Nice to see the winter biking craze has reached Pyongyang.


Well, that was unexpected. How is this even possible?


Look in the comments of the computer store video, he is a Diplomat so he can "roam freely" as he puts it. Somewhat interesting anyway!


Yeah, I don't know what to believe. Anyways, streets that aren't littered with advertising is certainly an interesting sight!


>...streets that aren't littered with advertising is certainly an interesting sight!

Personality cult propaganda doesn't count as "advertising"?


https://youtu.be/A8T-kesKvC8

"#NOTE: I am not a diplomat and didn’t work for embassy.#"


I am curious as well.

I have no doubt that a small number of foreigners live and work in North Korea, move around freely without minders, and are allowed to have cameras and make videos, but how do they get the footage out? Even if they work at some university and have access to the internet, I very much doubt it's unrestricted like that.

I am willing to believe some of them might smuggle it out, but this guy walks around and behaves like it's nobody's business.


I'd bet on the fact that if he has a gopro strapped to his chest, most people won't even know what it is.


Any person on earth who is familiar with a camera can identify a gopro as one on first sight (rectangular parallelepiped + lens). Unless you're suggesting most North Koreans don't know what a camera looks like, your statement is likely false.


North Koreans aren't idiots.


This documentary has real footage from inside north Korea, not the usual 'north Korea show' you usually see everywhere.

https://www.youtube.com/watch?v=csI1EoMOXXk

Secret footage shot by an activist inside north korea.

eg:

markets inside a north korean town https://youtu.be/csI1EoMOXXk?t=1366

dead bodies of people who tried to escape in the yalu river

https://youtu.be/csI1EoMOXXk?t=1145


As an African (hardship implied), this hit hard- indescribably heartbreaking.


The photo and caption about the spectacular paintings in North Korea remind me of how much I regret going into the country without a good amount of cash. On the tour, we visited several galleries and artist studios stocked full of large and exquisite paintings—most not propaganda—at what I remember being very reasonable prices.

Obviously, they were unable to accept Visa, MasterCard, or American Express.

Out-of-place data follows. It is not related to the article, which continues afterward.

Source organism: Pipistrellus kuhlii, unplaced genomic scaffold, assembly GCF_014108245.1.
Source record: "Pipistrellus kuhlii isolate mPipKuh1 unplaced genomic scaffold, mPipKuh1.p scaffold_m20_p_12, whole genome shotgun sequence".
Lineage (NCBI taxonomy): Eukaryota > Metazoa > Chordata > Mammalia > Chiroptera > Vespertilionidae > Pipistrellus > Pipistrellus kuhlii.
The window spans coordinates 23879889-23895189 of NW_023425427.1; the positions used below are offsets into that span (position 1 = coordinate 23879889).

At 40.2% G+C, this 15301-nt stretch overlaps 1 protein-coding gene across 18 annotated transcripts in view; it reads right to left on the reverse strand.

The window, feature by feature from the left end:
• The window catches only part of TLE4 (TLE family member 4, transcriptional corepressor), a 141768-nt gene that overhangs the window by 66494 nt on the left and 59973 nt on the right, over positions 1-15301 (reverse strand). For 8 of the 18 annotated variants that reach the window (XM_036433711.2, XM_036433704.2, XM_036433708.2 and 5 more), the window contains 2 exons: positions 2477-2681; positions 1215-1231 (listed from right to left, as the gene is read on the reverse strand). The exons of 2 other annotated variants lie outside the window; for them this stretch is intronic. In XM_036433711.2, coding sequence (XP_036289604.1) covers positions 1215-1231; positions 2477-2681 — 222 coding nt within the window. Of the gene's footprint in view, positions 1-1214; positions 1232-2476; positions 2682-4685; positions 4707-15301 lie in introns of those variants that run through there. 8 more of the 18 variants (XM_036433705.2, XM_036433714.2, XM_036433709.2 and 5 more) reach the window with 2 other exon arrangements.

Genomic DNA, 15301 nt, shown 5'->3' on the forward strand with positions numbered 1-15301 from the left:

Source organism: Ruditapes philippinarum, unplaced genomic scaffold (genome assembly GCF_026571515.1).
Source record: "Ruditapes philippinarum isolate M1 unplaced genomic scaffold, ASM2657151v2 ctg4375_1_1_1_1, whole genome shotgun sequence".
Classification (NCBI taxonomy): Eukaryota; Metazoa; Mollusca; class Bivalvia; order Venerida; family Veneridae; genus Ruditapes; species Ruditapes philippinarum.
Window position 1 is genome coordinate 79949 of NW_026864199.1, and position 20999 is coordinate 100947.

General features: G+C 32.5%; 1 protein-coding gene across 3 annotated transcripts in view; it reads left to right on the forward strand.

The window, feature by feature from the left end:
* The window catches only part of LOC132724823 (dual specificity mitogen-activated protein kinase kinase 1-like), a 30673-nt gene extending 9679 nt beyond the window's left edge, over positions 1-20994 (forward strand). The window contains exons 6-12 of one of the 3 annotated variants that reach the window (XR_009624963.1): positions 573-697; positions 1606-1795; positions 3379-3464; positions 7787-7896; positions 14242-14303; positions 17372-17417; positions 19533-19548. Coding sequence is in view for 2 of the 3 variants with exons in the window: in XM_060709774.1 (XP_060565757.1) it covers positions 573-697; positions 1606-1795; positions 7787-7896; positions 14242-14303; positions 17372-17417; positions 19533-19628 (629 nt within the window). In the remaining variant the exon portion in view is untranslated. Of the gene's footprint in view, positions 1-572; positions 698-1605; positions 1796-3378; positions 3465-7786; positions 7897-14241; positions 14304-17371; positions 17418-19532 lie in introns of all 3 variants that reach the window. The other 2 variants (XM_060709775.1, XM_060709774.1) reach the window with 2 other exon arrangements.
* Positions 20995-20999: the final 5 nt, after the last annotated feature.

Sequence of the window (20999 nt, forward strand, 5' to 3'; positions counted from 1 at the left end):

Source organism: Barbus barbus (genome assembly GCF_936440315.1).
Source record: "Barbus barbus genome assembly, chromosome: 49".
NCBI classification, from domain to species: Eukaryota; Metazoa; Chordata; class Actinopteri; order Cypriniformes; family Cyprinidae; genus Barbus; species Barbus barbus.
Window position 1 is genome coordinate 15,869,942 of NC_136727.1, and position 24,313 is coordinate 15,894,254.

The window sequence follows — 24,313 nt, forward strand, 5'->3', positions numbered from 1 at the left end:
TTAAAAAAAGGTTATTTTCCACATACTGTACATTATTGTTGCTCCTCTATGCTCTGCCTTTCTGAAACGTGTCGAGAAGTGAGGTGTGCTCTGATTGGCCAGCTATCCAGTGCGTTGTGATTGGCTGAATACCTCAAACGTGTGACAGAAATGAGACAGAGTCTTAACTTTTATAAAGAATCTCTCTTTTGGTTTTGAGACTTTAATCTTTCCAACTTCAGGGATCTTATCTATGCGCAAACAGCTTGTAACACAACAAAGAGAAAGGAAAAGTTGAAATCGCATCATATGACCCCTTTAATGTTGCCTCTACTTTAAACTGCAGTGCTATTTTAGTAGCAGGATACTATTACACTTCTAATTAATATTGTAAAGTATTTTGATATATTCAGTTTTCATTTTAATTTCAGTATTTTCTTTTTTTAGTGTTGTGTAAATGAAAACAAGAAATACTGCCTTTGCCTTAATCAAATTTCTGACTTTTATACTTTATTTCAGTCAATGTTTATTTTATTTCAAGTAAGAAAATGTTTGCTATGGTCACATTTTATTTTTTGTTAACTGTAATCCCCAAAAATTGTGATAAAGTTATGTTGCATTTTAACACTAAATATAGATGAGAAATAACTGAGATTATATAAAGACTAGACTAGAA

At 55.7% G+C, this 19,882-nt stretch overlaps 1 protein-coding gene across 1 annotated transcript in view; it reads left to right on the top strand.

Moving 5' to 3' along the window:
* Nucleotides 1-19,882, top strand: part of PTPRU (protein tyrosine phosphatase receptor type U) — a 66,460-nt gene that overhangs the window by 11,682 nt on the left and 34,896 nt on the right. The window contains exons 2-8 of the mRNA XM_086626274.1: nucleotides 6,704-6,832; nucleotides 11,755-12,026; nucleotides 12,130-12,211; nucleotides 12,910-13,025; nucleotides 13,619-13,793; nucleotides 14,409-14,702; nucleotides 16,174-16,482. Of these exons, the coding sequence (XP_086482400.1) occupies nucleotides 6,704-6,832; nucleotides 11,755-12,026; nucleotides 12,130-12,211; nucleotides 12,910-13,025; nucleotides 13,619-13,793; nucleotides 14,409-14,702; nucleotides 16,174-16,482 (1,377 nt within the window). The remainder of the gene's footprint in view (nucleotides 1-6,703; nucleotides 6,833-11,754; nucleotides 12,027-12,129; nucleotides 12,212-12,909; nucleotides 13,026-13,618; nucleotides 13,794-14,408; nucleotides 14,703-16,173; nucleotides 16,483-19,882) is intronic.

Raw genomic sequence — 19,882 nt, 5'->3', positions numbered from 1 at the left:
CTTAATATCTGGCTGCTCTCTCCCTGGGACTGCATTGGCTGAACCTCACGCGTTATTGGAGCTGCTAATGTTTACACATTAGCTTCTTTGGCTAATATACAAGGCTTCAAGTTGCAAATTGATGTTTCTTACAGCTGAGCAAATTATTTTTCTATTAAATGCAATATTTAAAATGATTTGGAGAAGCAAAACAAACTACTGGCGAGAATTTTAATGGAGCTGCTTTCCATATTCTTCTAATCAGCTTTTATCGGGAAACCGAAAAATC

That is the most capitalist regret ever.


It strikes me how expensive these visits must be for NK. It seems that every tourist gets a dedicated guide, while someone (or multiple people) is probably also monitoring them remotely. Then, consider the little details like that empty restaurant they cleared for the sake of a tourist. In terms of manpower it's probably a factor > 1 relative to the number of visitors.

Imagine every visitor to the US was escorted by a government employee, with background surveillance attached. It would cost a fortune!


"'Best Jobs In North Korea' Pay $62 A Month"

http://www.npr.org/sections/thetwo-way/2013/04/03/176121772/...

NK is not exactly resource-constrained on labour. As others have pointed out, the visits are a valuable source of foreign currency. (And propaganda - the number of people in this thread uttering variations of "that doesn't look too bad" is staggering).


North Korea tours are also very expensive, about 1300 € for 3 nights (http://www.koryogroup.com/tours/dprk-north-korea/group#itine...)


Not when the tourist themselves has to pay for the tour.


I had already read a couple of blogposts relating travels in North Korea, but this is the first one that made it feel like a gleeful adventure. The corn fields, the countryside cities, the small picnic and barbecue parties with food and soju... It reminds me of good times that I had in South Korea. Of course, it always has to be considered that it's also NK's propaganda machine/tourism industry in action, but some of those pictures warmed my heart up.


There is an element of adventure to these pictures. Some of his pictures are clearly illegal, disallowed, or uncomfortable in the North Korean context. There are examples of these especially in the second instalment [1]. Having spent some time in small-town Russia, I could almost taste the soulless architecture. The sense of adventure is further heightened when watching vlogs from Jaka Parker (noted elsewhere here), including this one video of him travelling almost 200km outside of Pyongyang along North Korea’s major highway [2]. There are remarkably few cars on the road and at several points, it felt like B-roll footage from a movie set a-la The Walking Dead: the desertion in the roads of this nuclear power is simply astonishing.

On a related note, several tour companies across Africa offer overland tours including a 73-day journey across 10 countries in Eastern and Southern African countries [3] and a terrifying 27-day trip across the western edges of the Sahara Desert [4, 5, 6].

[1] 100 Photos Inside North Korea – Part 2 (http://www.earthnutshell.com/100-photos-from-north-korea-par...)

[2] 100kms outside Pyongyang - North Korea (https://youtu.be/zCjpxZDTyqs)

[3] Nairobi to Cape Town Overland Tours (https://www.absoluteafrica.com/The-Absolute-Safari/AS71)

[4] (http://www.overlandingwestafrica.com/trip-overview-availabil...)

[5] Mauritania 2013. Exploring West Africa by expedition truck (https://www.flickr.com/photos/128667255@N04/sets/72157649867...)

[6] Overland West Africa - MAURITANIA - 2013-2014 (https://www.youtube.com/watch?v=eRHiAXjyHTk)


Those overland tours are surprisingly affordable.